St. Pete aims to prevent hate crimes with SAFE PLACE decals

ST. PETERSBURG, Fla. (WFLA) – It’s a powerful message the city of St. Petersburg wants everyone to know. Hate crimes will not be tolerated in the community.

On Thursday morning, St. Petersburg Mayor Rick Kriseman and the St. Petersburg Police Department launched a new initiative called SAFE PLACE.

The goal is to have as many local business owners as possible to display rainbow decals on the front door or windows of their buildings.

Those decals will let victims of hate crimes know that employees at that business will call the police to help them, if they come inside and ask for assistance.

Hatem Jaber of the Islamic Society of St. Petersburg will never forget the experience he and his worshippers had when they received a disturbing voicemail from 2015.

“It was very scary, you know?” said Jaber, reflecting on the message.

A man later identified as Martin Alan Schnitzler, 43, of Pinellas County left a message, saying in part that he would, “”Firebomb you, shoot whoever’s there on sight in the head. I don’t care if they’re (expletive) 2-years-old or 100.”

Almost two years later, Jaber says the fear of being a victim of a hate crime always goes through his head.

Jaber’s story is one of the many reasons St. Petersburg police created this program, giving hate crime victims a place to stay.  The program designates businesses as places where hate crime victims can go for shelter.   If you need help and go into a participating store with a Safe Place sign, an employee should immediately call 911.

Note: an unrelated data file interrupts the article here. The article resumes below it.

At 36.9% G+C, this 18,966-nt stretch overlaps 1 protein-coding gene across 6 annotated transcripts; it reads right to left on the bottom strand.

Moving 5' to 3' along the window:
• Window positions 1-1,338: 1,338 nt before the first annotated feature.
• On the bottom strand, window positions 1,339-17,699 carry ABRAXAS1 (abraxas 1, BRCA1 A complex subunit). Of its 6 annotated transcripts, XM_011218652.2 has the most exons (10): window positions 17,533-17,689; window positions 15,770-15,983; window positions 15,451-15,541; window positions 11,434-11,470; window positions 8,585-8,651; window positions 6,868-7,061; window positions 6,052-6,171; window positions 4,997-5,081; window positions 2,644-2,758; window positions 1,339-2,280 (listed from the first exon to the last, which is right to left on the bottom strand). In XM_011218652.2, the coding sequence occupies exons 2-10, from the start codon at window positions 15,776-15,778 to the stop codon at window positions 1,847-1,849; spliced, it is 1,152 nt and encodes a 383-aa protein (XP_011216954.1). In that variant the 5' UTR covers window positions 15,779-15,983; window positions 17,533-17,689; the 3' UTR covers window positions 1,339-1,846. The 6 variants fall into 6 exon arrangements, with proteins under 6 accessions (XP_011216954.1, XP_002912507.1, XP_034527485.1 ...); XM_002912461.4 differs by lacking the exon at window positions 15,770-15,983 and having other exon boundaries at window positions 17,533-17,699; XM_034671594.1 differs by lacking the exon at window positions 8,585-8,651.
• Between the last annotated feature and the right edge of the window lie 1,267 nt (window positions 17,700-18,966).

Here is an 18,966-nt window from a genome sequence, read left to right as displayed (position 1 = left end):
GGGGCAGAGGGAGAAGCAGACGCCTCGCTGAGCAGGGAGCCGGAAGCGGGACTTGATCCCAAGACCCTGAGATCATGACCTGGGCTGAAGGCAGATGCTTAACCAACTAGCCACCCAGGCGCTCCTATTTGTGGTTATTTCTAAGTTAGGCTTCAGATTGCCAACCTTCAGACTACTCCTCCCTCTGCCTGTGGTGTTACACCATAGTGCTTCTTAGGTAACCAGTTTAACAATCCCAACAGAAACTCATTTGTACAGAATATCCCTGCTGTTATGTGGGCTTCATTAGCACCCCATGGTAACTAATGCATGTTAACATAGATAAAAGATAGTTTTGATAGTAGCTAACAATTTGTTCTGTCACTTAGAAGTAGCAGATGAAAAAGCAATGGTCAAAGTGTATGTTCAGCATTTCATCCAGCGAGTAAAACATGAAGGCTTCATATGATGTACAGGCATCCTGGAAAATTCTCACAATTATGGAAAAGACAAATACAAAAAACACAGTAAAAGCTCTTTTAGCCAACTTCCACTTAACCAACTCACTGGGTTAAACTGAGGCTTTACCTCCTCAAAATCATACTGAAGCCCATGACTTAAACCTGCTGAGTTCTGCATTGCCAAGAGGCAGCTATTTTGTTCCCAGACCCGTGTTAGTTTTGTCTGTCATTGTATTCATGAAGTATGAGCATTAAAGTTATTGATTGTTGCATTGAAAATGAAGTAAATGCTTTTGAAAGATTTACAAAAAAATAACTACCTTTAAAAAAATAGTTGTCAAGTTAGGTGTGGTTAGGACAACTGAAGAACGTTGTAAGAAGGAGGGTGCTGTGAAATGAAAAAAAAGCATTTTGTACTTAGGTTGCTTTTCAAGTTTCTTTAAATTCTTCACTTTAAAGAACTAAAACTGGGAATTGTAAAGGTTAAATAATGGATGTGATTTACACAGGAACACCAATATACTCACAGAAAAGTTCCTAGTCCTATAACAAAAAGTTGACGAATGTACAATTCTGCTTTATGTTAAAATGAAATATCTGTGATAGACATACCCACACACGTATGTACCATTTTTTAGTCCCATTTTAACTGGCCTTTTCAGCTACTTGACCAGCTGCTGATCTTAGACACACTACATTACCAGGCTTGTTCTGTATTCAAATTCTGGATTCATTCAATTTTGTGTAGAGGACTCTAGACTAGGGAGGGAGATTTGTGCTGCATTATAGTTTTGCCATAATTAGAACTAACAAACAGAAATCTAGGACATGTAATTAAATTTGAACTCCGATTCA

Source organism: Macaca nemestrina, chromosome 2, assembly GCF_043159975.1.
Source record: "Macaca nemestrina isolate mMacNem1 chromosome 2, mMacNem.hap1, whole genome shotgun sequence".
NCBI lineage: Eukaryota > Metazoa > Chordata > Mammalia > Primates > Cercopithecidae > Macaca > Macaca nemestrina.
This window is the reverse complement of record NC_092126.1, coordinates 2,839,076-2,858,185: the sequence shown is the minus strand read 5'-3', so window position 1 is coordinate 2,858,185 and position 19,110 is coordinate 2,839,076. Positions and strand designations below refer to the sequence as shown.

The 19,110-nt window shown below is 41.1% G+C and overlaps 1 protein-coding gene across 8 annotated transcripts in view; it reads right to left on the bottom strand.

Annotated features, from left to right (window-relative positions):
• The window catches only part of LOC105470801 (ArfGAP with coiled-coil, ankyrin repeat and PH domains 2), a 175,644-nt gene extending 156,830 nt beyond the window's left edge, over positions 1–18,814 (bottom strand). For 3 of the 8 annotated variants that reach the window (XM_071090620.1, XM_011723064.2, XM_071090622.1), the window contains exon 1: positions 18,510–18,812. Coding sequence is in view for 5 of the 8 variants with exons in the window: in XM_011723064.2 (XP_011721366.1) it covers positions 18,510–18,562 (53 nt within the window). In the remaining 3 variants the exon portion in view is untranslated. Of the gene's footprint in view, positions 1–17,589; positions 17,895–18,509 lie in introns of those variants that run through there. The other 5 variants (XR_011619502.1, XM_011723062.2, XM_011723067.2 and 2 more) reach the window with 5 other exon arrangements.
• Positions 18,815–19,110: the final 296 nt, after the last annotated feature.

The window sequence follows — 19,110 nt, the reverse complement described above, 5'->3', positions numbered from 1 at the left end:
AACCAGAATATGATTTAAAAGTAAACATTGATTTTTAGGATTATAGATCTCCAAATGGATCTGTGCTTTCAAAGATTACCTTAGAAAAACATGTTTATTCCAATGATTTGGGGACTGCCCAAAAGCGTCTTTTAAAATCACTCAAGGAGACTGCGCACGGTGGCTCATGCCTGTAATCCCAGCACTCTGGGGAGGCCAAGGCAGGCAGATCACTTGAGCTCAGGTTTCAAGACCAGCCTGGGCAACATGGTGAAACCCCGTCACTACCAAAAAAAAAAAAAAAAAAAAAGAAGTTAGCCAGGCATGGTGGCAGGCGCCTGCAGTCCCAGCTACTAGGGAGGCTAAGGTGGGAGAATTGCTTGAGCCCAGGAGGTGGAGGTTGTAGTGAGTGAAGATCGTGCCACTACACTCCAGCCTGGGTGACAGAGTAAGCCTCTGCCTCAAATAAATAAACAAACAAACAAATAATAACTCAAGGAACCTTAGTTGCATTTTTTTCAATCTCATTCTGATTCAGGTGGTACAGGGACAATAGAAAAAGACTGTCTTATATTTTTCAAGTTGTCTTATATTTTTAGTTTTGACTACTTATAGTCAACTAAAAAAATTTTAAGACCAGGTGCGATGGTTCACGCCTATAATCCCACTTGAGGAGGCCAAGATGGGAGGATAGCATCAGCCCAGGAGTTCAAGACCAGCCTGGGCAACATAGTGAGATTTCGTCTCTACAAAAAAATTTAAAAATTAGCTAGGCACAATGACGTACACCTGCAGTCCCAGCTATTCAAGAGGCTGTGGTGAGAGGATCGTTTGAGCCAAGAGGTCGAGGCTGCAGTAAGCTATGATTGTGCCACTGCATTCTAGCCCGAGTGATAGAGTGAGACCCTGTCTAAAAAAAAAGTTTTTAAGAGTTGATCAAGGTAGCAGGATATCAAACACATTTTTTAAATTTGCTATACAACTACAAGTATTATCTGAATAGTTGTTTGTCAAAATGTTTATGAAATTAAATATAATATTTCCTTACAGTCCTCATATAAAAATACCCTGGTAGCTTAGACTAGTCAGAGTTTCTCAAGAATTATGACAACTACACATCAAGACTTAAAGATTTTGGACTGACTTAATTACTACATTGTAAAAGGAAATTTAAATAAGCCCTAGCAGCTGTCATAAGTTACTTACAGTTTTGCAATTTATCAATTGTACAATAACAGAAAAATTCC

When asked if the program is something the St. Petersburg community needs, Lt Markus Hughes, the police department’s LGBTQ liaison told us, “I equated it to like wearing a bullet proof vest.  It’s something that you hope you never have to have or have to use.”

During the last few years, the city’s LGBTQ community has skyrocketed with Democratic Mayor Rick Kriseman a big supporter of gay rights.

When asked what he would say to people who said he was promoting an agenda, he quickly responded, “If promoting safety, if promoting tolerance, if promoting diversity, then yes, I’m promoting that.”

“Individuals who come into our stores feel it is a safe space,” said communications directors Imira Canady.

Meantime, back at the Islamic Society of Saint Petersburg, Jaber told us the program, “gives us some kind of comfort to know that the city cares enough to have an initiative that protects all of its citizens.”

The number of hate crimes in St. Petersburg is down and police want to keep it that way.

The last crime took place last year when someone spray-painted a swastika and a gay slur on the sidewalk of Christ the King church on 5th Avenue North.

Even with a small number of crimes, cops are quick to point out that there could be a lot more cases, many of which go unreported.

The Safe Place concept was originally designed by the Seattle Police Department to help members of the LGBTQ Community, but now includes victims of all hate crimes.

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